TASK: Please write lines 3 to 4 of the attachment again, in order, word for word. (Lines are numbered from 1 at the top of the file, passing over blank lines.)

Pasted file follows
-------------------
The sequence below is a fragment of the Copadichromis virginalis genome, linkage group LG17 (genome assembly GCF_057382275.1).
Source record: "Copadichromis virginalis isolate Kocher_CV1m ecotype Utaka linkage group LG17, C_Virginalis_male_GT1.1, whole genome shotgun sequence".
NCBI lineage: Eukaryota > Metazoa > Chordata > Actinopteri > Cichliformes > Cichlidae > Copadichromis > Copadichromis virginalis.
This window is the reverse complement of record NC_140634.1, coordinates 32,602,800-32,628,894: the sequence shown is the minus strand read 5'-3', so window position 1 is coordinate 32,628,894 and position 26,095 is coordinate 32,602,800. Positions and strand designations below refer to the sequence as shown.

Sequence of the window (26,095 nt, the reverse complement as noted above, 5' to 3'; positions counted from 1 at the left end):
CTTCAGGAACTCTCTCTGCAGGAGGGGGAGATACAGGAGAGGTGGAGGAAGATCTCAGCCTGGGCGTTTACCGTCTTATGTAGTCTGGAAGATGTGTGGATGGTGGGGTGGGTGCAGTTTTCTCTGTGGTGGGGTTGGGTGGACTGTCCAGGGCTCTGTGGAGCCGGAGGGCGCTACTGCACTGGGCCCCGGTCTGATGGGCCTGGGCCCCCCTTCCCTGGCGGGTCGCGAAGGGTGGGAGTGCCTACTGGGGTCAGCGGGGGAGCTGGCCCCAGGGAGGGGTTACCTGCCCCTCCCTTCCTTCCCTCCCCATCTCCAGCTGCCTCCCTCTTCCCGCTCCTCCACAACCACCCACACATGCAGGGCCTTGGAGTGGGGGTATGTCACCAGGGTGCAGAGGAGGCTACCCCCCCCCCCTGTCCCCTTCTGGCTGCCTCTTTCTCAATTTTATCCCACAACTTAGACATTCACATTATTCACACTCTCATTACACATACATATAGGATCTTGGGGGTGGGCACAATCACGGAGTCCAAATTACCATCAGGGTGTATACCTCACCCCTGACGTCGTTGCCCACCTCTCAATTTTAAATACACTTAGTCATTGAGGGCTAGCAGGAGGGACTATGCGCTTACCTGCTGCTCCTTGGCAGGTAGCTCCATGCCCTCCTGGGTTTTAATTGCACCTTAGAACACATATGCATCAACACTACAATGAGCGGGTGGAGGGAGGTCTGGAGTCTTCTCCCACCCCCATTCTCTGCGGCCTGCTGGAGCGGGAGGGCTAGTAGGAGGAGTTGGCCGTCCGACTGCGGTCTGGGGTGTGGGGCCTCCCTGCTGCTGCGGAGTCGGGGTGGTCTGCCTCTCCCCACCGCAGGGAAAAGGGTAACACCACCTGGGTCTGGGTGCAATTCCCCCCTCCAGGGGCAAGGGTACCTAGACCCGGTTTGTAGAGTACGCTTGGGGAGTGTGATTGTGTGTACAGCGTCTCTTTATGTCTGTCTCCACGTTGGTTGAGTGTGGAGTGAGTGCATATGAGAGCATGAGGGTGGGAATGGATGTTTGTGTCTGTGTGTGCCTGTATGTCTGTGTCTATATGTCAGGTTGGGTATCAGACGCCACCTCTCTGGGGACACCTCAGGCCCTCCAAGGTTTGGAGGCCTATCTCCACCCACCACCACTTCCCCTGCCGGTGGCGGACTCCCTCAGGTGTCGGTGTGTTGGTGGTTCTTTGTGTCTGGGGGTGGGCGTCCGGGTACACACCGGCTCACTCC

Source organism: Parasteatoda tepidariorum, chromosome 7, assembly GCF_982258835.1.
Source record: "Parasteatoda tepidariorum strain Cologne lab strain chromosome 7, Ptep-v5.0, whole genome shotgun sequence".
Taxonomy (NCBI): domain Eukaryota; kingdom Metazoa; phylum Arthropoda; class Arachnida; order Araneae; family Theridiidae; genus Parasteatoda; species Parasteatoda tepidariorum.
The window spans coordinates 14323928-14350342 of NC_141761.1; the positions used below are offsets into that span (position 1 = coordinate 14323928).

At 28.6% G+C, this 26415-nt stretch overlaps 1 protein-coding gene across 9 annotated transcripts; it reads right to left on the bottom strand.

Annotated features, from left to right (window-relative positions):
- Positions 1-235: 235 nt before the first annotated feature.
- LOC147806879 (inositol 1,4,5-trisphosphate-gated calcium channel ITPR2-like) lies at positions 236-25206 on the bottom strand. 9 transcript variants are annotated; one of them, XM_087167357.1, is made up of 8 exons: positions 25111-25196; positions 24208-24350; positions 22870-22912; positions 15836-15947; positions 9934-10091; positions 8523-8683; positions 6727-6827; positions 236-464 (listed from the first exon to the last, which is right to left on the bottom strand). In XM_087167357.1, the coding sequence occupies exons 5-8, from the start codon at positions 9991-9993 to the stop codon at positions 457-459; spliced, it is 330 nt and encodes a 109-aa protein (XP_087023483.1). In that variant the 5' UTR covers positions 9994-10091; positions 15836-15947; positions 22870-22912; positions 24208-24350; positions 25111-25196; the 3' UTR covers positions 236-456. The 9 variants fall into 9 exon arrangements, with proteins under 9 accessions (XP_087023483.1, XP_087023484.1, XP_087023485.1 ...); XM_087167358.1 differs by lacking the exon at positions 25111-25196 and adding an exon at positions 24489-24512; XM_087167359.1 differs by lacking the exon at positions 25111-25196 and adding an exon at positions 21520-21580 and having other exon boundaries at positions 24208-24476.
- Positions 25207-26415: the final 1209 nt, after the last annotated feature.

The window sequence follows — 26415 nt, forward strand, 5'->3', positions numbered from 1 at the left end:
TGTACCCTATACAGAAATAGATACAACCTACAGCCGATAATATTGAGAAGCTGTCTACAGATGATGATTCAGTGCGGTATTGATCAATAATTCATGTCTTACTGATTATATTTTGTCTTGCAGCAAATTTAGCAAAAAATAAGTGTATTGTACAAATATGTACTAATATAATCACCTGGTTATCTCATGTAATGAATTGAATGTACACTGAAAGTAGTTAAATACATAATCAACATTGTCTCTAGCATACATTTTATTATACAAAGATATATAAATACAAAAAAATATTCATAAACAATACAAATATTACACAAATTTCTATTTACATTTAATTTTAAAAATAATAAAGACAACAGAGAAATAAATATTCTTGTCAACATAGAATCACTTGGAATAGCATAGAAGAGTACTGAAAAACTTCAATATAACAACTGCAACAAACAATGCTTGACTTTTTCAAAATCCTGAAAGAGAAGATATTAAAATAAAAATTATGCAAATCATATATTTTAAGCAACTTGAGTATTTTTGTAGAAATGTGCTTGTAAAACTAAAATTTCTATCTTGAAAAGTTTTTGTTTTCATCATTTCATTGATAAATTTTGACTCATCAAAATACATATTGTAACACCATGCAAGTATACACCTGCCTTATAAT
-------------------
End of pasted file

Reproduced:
NCBI lineage: Eukaryota > Metazoa > Chordata > Actinopteri > Cichliformes > Cichlidae > Copadichromis > Copadichromis virginalis.
This window is the reverse complement of record NC_140634.1, coordinates 32,602,800-32,628,894: the sequence shown is the minus strand read 5'-3', so window position 1 is coordinate 32,628,894 and position 26,095 is coordinate 32,602,800. Positions and strand designations below refer to the sequence as shown.